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The neighborhood bookstore for Phinney Ridge and Greenwood
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How are things going down in Madison Park? We're still on track to open the door of Madison Books next Monday: computers set up, books and bookmarks ordered, phone line about to be installed, logo designed (see my sister Elinor's work in process on the right). We still need a ceiling, I'm told, but there are a few days yet for that to happen! We'll have lots of books for sale, and gift certificates, and we're looking forward to talking books and Madison Park and anything you like. I hope to spend a few hours down there next week, but mainly it'll be your chance to say hello to James and welcome him (and the books) to the neighborhood. We'll be open 10-7 every day (12-5 on Sundays), up through Christmas Eve. See you at 4118 E. Madison St.!

Meanwhile, with plenty of bookselling going on at Phinney too, and therefore not as much of our reading getting done right now as we might like, it's an appropriate time to return to our annual tradition: after honoring the books we loved the most this year last week, this week we celebrate the ones we didn't read, but still hope to get to, or at least regret most having let pass by. You can see lists from Kim, James, Liz, and me below—we each handle them differently. Kim actually reads most of hers in the following year (this year, two on her 2017 unread list, Priestdaddy and My Favorite Thing Is Monsters, ended up on her 2018 top 10), while, as hopeful as I might be when I choose my ten, I know in my heart of reading hearts that I'm likely to only catch up with one or two next year (this year, I managed just one). Oh well: regrets and forever-unfulfilled desires are part of a reading life too.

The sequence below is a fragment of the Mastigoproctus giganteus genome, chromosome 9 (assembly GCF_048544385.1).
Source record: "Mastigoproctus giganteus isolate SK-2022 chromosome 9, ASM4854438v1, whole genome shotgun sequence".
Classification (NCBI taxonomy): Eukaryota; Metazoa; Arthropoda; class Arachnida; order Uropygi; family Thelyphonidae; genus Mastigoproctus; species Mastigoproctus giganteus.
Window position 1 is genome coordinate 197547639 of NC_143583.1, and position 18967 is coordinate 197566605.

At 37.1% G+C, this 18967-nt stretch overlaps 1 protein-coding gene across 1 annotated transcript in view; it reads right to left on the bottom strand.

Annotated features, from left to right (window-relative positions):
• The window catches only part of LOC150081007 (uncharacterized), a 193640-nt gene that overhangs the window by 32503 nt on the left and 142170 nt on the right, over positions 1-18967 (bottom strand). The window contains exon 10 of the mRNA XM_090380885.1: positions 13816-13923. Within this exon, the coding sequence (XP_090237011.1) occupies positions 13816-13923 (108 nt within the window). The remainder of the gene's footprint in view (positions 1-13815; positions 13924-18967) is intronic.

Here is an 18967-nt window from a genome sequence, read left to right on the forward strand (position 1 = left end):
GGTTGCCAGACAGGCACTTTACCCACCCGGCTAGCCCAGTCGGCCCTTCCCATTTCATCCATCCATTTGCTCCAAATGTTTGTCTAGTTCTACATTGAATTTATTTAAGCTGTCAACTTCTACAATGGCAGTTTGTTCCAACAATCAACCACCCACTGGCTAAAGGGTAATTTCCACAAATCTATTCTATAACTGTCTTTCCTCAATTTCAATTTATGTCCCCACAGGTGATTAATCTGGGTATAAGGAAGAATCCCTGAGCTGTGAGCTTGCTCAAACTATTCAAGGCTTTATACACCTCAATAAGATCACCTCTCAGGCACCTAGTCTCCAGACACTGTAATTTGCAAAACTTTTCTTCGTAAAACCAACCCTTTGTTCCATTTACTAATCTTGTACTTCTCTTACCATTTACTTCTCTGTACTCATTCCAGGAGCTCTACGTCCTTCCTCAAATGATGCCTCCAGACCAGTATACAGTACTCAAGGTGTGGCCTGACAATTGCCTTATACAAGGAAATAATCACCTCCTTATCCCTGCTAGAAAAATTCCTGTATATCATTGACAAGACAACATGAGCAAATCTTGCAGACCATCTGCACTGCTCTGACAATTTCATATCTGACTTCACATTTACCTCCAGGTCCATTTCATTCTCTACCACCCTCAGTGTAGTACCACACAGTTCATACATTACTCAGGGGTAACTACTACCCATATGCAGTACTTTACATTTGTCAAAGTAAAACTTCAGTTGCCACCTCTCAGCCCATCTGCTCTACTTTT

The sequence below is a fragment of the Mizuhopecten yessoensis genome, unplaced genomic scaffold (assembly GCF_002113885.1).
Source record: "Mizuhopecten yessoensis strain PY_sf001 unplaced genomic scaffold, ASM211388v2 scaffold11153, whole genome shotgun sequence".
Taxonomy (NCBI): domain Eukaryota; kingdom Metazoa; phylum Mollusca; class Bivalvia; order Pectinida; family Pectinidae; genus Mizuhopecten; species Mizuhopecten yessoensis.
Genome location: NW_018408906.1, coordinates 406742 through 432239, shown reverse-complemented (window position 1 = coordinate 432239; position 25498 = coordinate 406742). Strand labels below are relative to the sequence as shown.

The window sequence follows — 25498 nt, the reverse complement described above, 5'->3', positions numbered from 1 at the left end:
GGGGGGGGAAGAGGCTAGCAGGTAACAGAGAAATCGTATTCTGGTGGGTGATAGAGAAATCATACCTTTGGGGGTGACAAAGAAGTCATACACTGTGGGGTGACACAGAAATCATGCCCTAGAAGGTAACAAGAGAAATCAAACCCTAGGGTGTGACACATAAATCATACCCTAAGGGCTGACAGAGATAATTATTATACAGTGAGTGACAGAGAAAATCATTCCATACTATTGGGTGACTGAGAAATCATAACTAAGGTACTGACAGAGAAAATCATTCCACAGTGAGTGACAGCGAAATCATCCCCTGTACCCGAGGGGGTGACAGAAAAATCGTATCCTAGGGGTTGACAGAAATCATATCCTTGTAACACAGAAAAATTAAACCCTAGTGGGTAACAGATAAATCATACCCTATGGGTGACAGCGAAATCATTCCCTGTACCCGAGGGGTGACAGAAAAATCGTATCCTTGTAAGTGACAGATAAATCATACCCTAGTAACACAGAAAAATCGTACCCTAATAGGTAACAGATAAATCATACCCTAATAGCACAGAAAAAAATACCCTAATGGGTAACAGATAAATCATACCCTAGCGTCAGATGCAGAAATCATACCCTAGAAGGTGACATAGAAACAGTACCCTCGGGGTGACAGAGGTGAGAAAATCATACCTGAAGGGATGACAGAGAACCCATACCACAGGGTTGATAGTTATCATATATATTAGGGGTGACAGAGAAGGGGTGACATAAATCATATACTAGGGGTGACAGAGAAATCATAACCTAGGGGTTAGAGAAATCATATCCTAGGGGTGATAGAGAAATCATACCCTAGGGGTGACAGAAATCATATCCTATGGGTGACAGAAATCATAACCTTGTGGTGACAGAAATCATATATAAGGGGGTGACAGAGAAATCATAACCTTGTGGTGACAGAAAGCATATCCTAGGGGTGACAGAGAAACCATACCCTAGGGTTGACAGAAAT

As I mentioned last week, the New York Times revealed its 2018 top 10 list on Thursday, and I was up early for it, so we have a good stock of just about everything (e.g., Educated, Washington Black, Small Fry, etc.) on the list. This week, the Times's daily critics also announced their individual top 10s, which makes for some more idiosyncratic choices. Among those critics, I often agree with Dwight Garner's taste, but we're all mad at him today after he gave our beloved Milkman a rather unconvincing (we think!) pan. So to counterbalance, and to celebrate the Booker winner's U.S. publication week, below we're reprinting Liz's original rave for the book, from back before it won the Booker. (You might also be interested in the recent profile of Burns, and the effect of the surprising prize, in the Times—where you can also watch a local choir she recently joined serenade her with Billy Bragg's "The Milkman of Human Kindness.") 

 
Thanks—Tom, Laura, Kim, Liz, Haley, Anika, Doree, Nancy, and James
The Process Reading Series: Sarah Cannon, Natalie Singer